Many companies have already answered yes to that question – for a combination of reasons typically related to stakeholder interest, key customer demands, public perception, and competitive positioning. In fact, life cycle analysis (LCA) has increasingly become an important tool in mature corporate sustainability programs, providing organizations with a consistent methodology for implementing key program components such as:
- Product Carbon Footprinting
- Design for the Environment
- Environmental Product Declarations
- Environmentally Preferable Purchasing
- Environmental Supply Chain Management
What Constitutes an LCA?
Simply put, it is an advanced environmental impact analysis that covers more than just interactions caused by an organization’s manufacturing and/or service operations. An LCA examines environmental interactions along the entire organizational value chain - incorporating a full-spectrum analysis of the acquisition of raw materials, manufacturing activity, product use and/or delivery of a service, maintenance of the product or service, and ultimate disposal. The overarching goals of an LCA are to:
- Develop a comprehensive inventory of material inputs, energy consumption, water usage, and environmental releases
- Evaluate the potential impacts of environmental releases and resource consumption at each stage of the value chain
- Clarify and interpret the impact analysis results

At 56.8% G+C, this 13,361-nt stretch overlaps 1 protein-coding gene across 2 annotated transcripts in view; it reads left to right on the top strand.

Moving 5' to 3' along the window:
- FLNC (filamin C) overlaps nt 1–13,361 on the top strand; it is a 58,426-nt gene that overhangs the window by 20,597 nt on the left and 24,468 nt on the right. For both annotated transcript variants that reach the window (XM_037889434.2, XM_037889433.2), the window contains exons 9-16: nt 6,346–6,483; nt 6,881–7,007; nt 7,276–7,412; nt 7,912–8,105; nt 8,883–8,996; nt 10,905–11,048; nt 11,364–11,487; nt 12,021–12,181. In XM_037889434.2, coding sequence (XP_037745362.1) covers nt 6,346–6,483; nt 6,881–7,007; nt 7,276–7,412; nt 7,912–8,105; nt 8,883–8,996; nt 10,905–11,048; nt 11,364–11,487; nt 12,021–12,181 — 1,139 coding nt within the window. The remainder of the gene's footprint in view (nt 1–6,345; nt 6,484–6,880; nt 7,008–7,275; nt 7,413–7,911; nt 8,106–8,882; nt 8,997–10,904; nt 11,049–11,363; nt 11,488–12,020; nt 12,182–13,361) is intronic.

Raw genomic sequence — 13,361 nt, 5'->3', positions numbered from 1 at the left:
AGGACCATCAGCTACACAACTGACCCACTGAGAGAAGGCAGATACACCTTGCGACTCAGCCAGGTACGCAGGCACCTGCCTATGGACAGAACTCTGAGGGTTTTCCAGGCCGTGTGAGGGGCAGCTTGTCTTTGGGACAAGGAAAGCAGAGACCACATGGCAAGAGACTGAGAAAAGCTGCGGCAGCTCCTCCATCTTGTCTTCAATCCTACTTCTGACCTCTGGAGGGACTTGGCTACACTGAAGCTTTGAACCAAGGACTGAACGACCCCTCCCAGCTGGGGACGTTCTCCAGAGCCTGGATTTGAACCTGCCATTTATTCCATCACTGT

- Use the information to make more informed decisions concerning resource inputs, product and/or service design, supplier selection, and marketing
The approach for conducting an LCA is addressed under the ISO 14040 standard (see International Organization for Standards. 1997. Environmental Management. Life Cycle Assessment – Principles and Framework). ISO 14040 identifies that a typical LCA consists of four main phases, as noted in the diagram below. LCA Flowchart_web
Goal Definition and Scoping – In this phase, the organization identifies the primary reason(s) for conducting its study, main audience for receiving the results, types of information needed by decision-makers, and the level of specificity required.
Inventory Analysis – The inventory phase involves characterizing the boundaries of your system (typically via constructing a flow diagram illustrating the processes being evaluated), types of data needed, data collection methodology, and procedure for verifying data. At each stage along the defined value chain, the organization examines key inputs (e.g., electricity, fossil fuels, water, specific process raw materials) and outputs (e.g., air emissions, water discharges, solid wastes, resource use).
Impact Assessment – The assessment phase involves converting the outputs of the inventory into an indicator for defined impact categories. Impact categories typically cover a broad range of environmental concerns - including climate change, water consumption, acid rain and eco-toxicity. [See Figure 1 below for more detail.]
Interpretation – In the last phase, an organization analyzes the results and develops conclusions relative to its original goals. Ideally, the organization should recognize and explain the limitations of its study after developing conclusions. The interpretation phase commonly includes LCA documentation and reporting activity.
Why Conduct an LCA?